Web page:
“Swimming pool?” we ask the stuited man at the front desk
“Level 6”, he replies.
We lounge buy the pool pretending we are hollywood actors. Although we all have our doubts about tonight, I was optimistic as usual. My friend back home works in the film industry and he has told me about the extravagant platters of food and drinks they have for extras. But I don’t want to get my hopes up too much; I am in India of course. I hope for the best (extravagant indian platters and opium tea) but expect the worst (cold samosas).
All 6 of us pile into a rickshaw and chugg up the mountain to the fortress. A security guard weidling a rifle stands in front of a checkpoint and waves us down.
“Fortress closed,” he yells.
“We are actors in the film,” We reply in sarcastic synchrony.
He lifts the boom gate and waves us through. Busses and film crew with lanyards line the road on both sides. It is far more full-blown than we all expected. We are greeted by the guy who came to our hostel and he hands us all lanyards. There are around 30 other backpackers here with us, mostly Americans, Israelis and Britts. All of them had the same story about why they are here and all of us have grins from ear to ear.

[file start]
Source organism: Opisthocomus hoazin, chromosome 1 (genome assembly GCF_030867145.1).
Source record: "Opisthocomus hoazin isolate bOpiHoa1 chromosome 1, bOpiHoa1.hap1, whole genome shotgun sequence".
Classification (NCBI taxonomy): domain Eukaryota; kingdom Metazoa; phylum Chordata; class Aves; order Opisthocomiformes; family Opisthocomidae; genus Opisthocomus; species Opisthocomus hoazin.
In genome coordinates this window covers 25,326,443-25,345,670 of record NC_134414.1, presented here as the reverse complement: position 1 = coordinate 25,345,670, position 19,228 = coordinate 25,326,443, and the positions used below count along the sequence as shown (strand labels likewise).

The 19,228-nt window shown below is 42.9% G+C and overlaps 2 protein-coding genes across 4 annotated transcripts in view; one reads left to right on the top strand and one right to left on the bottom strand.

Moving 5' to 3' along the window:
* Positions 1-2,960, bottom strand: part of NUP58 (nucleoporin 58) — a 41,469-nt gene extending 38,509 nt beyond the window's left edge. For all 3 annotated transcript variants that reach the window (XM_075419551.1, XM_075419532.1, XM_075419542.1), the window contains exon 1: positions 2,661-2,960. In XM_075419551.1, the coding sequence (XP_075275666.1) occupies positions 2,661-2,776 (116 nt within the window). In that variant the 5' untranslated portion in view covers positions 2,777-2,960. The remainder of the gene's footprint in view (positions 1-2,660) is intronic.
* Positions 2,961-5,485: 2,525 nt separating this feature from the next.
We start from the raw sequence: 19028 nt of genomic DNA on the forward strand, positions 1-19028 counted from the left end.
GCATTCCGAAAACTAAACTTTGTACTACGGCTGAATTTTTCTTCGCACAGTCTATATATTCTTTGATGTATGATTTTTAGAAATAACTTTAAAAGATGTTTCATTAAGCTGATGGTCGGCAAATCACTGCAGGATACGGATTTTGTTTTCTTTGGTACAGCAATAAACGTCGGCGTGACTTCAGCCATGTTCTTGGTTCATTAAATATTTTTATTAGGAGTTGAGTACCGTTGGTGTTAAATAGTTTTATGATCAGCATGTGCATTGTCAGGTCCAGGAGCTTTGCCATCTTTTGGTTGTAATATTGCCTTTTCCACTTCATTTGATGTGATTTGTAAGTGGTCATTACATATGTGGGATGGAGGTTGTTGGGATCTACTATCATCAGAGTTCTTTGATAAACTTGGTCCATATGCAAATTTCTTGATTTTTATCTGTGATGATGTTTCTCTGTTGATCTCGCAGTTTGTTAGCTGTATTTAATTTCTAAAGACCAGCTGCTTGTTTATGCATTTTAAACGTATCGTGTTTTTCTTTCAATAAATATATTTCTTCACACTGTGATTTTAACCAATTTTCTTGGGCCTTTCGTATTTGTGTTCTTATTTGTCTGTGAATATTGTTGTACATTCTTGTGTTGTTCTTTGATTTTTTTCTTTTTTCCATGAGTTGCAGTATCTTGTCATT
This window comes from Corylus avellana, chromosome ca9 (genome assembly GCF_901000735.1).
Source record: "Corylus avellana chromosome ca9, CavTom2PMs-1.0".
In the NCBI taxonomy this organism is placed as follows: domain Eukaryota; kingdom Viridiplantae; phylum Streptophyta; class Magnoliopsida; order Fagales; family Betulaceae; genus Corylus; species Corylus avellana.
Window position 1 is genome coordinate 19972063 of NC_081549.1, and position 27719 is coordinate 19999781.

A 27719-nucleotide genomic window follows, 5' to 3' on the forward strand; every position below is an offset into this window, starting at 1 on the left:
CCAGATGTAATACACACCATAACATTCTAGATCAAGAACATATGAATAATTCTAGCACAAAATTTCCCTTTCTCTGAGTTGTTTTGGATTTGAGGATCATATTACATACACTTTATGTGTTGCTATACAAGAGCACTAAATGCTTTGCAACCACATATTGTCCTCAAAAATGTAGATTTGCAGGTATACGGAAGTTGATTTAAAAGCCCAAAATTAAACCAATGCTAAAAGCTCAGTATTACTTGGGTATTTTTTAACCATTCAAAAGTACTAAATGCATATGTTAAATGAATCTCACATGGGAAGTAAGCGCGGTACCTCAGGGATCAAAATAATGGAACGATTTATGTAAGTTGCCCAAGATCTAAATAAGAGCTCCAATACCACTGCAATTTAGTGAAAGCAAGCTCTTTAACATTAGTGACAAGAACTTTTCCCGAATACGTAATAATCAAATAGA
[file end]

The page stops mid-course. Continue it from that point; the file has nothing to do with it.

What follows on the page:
We are ushered into a marquee to receive our costumes. We are playing British imperial army officers. We boot-up and move onto the make-up tent where we shave before receiving our fake moustaches. I overhear someone say that there is food ready for us. I expect the worse and pray for the lavish smorgasbord I had imagined earlier.
I can’t believe what I see; fucking cold samosas. We all laugh but deep down I am ratted.